The fashion bloggers and influencer scene in Ireland has grown rapidly in recent years. Popular influencers include Suzanne Jackson, Rosie Connolly, and Joanne Larby. These bloggers primarily use instagram and snapchat to communicate with their audience. The past month has seen the so-called ‘exposure’ of these bloggers in terms of Photoshop. A private instagram account known as ‘bullshitcallerouter’ popped up in the last month. The page aimed to highlight evidence of photoshopping on instagram photos posted by these popular influencers. They wanted to showcase how images can be manipulated, specifically targeting the body image of bloggers whether it be their skin or ‘size’, posting images taken by the bloggers themselves and those taken candidly at events or by fans. The page has since been deleted or removed, though a new one has taken its place. In the avatar section of the new instagram, the page announces ‘We’re Back’. The new page is private, and has over 2000 followers at present. Twitter users have compared the instagram page to the tv show Gossip Girl.
The entertainment website Shemazing interviewed the Irish woman, Aoibhinn, behind the instagram page exposing bloggers. She told the site, ‘’I wanted to highlight the fact that some people, young women mostly, are trying to emulate the image portrayed by certain ‘influencers…I wanted to bring awareness that the image portrayed by these ‘influencers” is a highly sanitised version of reality.’ The instagram page captivated followers of these bloggers, excitedly waiting to see who would be next on the chopping block. Many praised the page as, they want bloggers and influencers to be held accountable for their actions, with others quick to criticise the page, defending their favourite bloggers and influencers. On Twitter, some users have announced they have unfollowed all influencers since the revelations have been made.
Terrie McEvoy, a nurse and blogger that moved to Australia in recent years, was accused of rigging competitions for her friends to win. The competitions in question were held in collaboration with Tower Jewellers, who came forward with a statement saying that the winners were chosen by the blogger. McEvoy spoke out and publicly apologised for picking people she personally knew, arguing she was not a ‘real blogger’ as she works as a nurse.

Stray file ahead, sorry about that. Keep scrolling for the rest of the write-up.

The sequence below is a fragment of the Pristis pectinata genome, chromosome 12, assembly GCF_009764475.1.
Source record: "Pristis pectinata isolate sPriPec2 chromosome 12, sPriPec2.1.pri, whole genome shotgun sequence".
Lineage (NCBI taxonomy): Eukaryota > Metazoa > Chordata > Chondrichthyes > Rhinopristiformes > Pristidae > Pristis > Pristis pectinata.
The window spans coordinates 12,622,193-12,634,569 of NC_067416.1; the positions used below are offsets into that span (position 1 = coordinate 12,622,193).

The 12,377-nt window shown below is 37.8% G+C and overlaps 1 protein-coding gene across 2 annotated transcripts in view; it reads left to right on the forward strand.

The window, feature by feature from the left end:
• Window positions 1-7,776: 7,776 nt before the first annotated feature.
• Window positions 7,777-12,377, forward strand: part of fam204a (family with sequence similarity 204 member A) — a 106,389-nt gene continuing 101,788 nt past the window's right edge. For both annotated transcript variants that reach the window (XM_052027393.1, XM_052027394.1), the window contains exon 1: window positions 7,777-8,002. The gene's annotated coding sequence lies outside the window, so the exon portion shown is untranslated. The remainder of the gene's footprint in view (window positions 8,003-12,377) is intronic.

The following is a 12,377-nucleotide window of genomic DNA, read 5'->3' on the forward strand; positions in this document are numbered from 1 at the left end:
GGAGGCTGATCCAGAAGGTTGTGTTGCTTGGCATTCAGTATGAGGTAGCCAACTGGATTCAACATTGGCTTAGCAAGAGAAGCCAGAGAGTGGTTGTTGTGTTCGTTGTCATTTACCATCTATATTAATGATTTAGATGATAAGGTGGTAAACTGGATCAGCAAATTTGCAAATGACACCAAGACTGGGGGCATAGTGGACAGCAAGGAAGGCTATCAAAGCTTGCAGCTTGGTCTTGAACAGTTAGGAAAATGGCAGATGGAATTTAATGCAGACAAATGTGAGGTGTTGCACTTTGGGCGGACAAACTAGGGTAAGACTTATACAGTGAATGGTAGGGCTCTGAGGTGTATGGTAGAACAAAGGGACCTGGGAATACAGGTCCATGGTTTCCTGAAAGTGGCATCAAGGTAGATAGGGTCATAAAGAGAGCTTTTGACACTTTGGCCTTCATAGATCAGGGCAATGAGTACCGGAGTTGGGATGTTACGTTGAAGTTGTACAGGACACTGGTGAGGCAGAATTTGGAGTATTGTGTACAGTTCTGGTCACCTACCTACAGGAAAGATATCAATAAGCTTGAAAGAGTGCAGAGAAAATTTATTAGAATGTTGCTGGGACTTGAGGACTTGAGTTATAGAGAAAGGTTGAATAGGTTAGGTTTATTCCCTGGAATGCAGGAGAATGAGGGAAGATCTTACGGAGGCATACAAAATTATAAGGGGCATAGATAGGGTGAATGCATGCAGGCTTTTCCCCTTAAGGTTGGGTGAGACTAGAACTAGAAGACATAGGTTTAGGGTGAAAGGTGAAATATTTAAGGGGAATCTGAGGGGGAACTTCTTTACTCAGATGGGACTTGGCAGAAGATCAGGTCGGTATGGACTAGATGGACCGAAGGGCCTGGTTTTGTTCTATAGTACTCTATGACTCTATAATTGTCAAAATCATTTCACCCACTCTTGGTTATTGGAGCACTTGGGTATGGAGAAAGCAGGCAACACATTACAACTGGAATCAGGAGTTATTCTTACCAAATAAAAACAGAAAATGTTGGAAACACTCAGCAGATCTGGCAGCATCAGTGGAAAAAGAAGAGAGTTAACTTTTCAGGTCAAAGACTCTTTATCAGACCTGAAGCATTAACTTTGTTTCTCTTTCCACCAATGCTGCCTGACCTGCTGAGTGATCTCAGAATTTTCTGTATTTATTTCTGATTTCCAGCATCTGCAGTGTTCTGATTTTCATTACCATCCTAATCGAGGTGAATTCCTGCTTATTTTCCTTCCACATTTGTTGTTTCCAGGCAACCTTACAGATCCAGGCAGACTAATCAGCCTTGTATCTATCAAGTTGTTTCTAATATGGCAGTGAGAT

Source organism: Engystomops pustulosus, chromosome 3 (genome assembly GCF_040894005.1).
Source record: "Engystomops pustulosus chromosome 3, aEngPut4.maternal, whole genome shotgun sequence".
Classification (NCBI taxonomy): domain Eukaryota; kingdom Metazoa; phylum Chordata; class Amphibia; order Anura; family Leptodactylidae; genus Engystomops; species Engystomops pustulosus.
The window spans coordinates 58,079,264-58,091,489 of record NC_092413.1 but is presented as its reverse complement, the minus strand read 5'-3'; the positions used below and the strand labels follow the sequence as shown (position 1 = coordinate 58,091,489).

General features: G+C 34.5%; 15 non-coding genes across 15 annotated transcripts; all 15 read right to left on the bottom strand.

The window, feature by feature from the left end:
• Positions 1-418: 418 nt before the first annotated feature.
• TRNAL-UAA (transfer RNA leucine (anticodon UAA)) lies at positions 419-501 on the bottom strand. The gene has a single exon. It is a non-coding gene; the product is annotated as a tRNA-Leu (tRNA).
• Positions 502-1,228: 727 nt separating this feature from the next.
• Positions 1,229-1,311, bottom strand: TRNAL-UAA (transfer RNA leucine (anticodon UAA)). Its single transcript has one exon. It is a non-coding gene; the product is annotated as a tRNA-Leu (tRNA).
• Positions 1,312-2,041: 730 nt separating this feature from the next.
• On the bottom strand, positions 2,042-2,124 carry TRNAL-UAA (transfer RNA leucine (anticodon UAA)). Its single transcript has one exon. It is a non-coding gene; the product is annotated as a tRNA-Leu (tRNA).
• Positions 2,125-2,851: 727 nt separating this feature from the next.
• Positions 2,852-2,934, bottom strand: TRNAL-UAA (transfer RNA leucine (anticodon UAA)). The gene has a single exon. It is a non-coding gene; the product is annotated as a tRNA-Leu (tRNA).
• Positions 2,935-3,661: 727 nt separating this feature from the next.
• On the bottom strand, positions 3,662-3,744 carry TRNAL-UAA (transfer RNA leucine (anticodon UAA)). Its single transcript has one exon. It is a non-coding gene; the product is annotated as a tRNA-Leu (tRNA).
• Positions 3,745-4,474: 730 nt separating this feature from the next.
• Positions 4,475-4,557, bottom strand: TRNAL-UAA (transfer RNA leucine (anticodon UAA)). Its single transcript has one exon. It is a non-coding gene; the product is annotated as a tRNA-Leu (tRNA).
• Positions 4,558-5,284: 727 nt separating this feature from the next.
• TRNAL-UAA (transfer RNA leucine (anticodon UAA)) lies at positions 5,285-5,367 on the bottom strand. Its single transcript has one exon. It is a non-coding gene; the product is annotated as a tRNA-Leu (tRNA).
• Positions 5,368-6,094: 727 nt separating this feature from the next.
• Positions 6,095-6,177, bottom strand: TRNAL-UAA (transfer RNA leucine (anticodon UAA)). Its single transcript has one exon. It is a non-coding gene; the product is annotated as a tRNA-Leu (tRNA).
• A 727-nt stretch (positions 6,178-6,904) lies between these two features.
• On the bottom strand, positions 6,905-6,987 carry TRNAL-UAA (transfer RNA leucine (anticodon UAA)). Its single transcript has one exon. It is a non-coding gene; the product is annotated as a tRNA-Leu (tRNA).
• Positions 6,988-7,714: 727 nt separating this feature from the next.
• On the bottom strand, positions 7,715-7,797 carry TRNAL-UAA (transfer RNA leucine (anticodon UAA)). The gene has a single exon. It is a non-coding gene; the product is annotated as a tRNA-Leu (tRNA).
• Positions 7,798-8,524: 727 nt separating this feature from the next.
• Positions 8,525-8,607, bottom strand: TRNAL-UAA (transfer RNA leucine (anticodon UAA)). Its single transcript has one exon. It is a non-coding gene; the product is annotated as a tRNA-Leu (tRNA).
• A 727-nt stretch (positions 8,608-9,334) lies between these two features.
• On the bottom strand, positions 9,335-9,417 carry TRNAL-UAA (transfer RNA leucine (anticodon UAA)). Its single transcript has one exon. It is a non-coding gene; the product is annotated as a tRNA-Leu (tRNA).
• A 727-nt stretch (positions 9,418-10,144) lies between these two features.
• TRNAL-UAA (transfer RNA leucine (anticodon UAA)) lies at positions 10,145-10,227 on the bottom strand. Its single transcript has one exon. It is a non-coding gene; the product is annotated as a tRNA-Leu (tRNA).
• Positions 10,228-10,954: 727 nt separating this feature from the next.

The world of instagram tends to portray an idealised version of someone life, often posting photos with friends, selfies with a filter, holidays etc. It is easy to forget while browsing through endless amounts of ‘perfect’ pictures that it is not a true reflection of life. One of the jobs of an influencer is to maintain this portrayal of a perfect lifestyle, whether it is true or not. Influencers lead a life that is not achievable for many of their fans. We watch as they jet away on holidays a few times a month, showcasing expensive handbags and clothing we can only dream of, advertising makeup products that they claim to love that they may actually be being paid to promote. Problems arise when fans/viewers can be disenfranchised with their own lives, as their reality does not compare to the influencers. Many argue that this places pressure on viewers to look and act like their favourite influencers. Often certain makeup products sell out because a certain influencer has endorsed it.
Bloggers are also launching their own lines of makeup and beauty products. Suzanne Jackson has released contour kits, eyeshadow palettes and fake eyelashes, although she has been under the spotlight for ‘private labelling’, also known as ‘white labelling’; ‘white labelling’ is where a company, or in this case a blogger/influencer, chooses the generic product out of a catalogue and puts their name to the product. Hence, various companies can be selling the same products. It is not illegal, although there seems to be a stigma attached to doing so. Jackson initially claimed to have not done this in the creation of her makeup range, but was later ‘caught out’ and thus admitted to it.